Former military ruler Muhammadu Buhari became the first opposition candidate in Nigeria’s history to win a presidential election, making him the numero uno of Africa’s most populous nation and the continent’s largest economy, once again, after nearly 30 years. The 72-year-old retired Major General defeated incumbent Goodluck Jonathan by more than 2.7 million votes.
Gen. Buhari, who fought on a platform of national security and no corruptio
n, said soon after the results came out that Nigeria must “heal wounds” and “work towards the future”.
Gen. Buhari managed to get more than 25 percent votes in 24 states. To win the election, he had needed more than 50 percent of the votes nationally. The Independent National Electoral Commission said, Buhari’s All Progressive Congress (APC) won 53.96 percent of the total valid votes, and Mr. Jonathan representing the People’s Democratic Party, could only manage to get 44.96 percent. Conceding his defeat, Mr Jonathan said in a statement: “I promised the country free and fair elections. I have kept my word”. This is a highly significant moment in Nigeria’s chequered political history. After gaining independence from the British in 1960, Nigeria was able to restore civilian democracy only in 1999, after a long line of military rulers and never before had an incumbent president been defeated, since elections were mostly marred by corruption and violence. The previous elections in 2011 saw considerable violence, which had left over 500 people dead.
The current elections have taken place at a time when the country is being ravaged by terrorism by outfits as Boko Haram (which recently pledged allegiance to the ISIS). There were speculations on the possibility of another spate of election related violence, akin to the 2011 situation, but the elections remained largely peaceful and despite the considerable threat of terrorist attacks and ethnic strife.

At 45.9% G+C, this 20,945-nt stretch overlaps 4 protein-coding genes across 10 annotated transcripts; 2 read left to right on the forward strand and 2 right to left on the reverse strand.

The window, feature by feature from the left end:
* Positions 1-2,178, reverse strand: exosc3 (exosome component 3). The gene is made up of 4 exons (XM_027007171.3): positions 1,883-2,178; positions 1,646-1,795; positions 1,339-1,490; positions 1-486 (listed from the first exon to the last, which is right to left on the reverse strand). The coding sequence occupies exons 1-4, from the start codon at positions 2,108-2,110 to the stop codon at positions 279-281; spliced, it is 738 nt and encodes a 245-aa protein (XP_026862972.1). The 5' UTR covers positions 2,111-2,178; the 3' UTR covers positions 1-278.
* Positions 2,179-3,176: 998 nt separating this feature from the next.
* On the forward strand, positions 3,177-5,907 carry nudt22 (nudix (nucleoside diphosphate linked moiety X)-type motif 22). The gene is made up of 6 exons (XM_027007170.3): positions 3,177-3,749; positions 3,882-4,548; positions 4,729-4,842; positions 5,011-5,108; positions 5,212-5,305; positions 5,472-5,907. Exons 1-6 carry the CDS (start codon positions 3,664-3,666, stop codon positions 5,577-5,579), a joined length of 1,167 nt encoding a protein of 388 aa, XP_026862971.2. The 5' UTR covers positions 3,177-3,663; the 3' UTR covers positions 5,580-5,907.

The rivals, too, made symbolic gestures to quell potential trouble such as by embracing each other before the elections. After his loss, Mr. Jonathan even telephoned his rival to acknowldge his defeat and conveyed his “best-wishes” to the new-elect. This amicable gesture was praised by Gen. Buhari. “He will remain a hero for this move, the tensions will go down dramatically,” said the spokesperson of the APC party.
Nigeria witnessed a festive mood after the declaration of result. Supporters of Gen. Buhari came out on the road and celebrated his victory by dancing, singing and shouting his campaign slogan “Sai Buhari” (“Only Buhari”) everywhere, including in the cities of Kano (one of the worst hit during the 2011 violence) and Kaduna, both located in the North. Reports have also indicated that the election was not just about the long-standing sectarian conflict between predominantly Christian South and Muslim North, but the electorate was concerned about the economy, corruption, electricity shortages, national security and social wellbeing in general.